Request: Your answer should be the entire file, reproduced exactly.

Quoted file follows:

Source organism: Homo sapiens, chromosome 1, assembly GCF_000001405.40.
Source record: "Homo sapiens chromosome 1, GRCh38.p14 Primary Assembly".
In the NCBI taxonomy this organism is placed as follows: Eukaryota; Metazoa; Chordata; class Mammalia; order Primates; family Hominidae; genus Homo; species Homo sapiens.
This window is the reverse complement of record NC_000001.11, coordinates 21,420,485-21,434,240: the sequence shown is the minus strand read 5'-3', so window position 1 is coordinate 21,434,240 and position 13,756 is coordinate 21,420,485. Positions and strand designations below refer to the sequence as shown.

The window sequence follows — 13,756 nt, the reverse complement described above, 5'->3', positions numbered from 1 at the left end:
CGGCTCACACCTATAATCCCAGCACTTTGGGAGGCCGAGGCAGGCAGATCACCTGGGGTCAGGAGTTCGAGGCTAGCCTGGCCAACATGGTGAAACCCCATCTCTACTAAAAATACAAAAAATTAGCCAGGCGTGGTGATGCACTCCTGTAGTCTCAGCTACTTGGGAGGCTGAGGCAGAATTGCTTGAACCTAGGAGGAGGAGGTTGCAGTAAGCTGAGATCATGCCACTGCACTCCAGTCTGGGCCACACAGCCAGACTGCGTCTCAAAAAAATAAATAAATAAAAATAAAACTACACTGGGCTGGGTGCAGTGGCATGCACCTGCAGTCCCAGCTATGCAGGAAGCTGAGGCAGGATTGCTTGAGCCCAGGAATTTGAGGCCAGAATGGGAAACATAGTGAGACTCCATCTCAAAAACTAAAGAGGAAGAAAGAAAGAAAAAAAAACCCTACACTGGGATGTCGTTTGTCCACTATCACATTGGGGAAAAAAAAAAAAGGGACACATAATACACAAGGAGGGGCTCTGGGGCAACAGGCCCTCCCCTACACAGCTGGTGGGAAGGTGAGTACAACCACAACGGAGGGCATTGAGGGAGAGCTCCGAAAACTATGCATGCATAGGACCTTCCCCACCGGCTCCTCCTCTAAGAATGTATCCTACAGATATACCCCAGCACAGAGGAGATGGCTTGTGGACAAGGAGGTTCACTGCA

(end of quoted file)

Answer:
Source organism: Homo sapiens, chromosome 1, assembly GCF_000001405.40.
Source record: "Homo sapiens chromosome 1, GRCh38.p14 Primary Assembly".
In the NCBI taxonomy this organism is placed as follows: Eukaryota; Metazoa; Chordata; class Mammalia; order Primates; family Hominidae; genus Homo; species Homo sapiens.
This window is the reverse complement of record NC_000001.11, coordinates 21,420,485-21,434,240: the sequence shown is the minus strand read 5'-3', so window position 1 is coordinate 21,434,240 and position 13,756 is coordinate 21,420,485. Positions and strand designations below refer to the sequence as shown.

The window sequence follows — 13,756 nt, the reverse complement described above, 5'->3', positions numbered from 1 at the left end:
CGGCTCACACCTATAATCCCAGCACTTTGGGAGGCCGAGGCAGGCAGATCACCTGGGGTCAGGAGTTCGAGGCTAGCCTGGCCAACATGGTGAAACCCCATCTCTACTAAAAATACAAAAAATTAGCCAGGCGTGGTGATGCACTCCTGTAGTCTCAGCTACTTGGGAGGCTGAGGCAGAATTGCTTGAACCTAGGAGGAGGAGGTTGCAGTAAGCTGAGATCATGCCACTGCACTCCAGTCTGGGCCACACAGCCAGACTGCGTCTCAAAAAAATAAATAAATAAAAATAAAACTACACTGGGCTGGGTGCAGTGGCATGCACCTGCAGTCCCAGCTATGCAGGAAGCTGAGGCAGGATTGCTTGAGCCCAGGAATTTGAGGCCAGAATGGGAAACATAGTGAGACTCCATCTCAAAAACTAAAGAGGAAGAAAGAAAGAAAAAAAAACCCTACACTGGGATGTCGTTTGTCCACTATCACATTGGGGAAAAAAAAAAAAGGGACACATAATACACAAGGAGGGGCTCTGGGGCAACAGGCCCTCCCCTACACAGCTGGTGGGAAGGTGAGTACAACCACAACGGAGGGCATTGAGGGAGAGCTCCGAAAACTATGCATGCATAGGACCTTCCCCACCGGCTCCTCCTCTAAGAATGTATCCTACAGATATACCCCAGCACAGAGGAGATGGCTTGTGGACAAGGAGGTTCACTGCA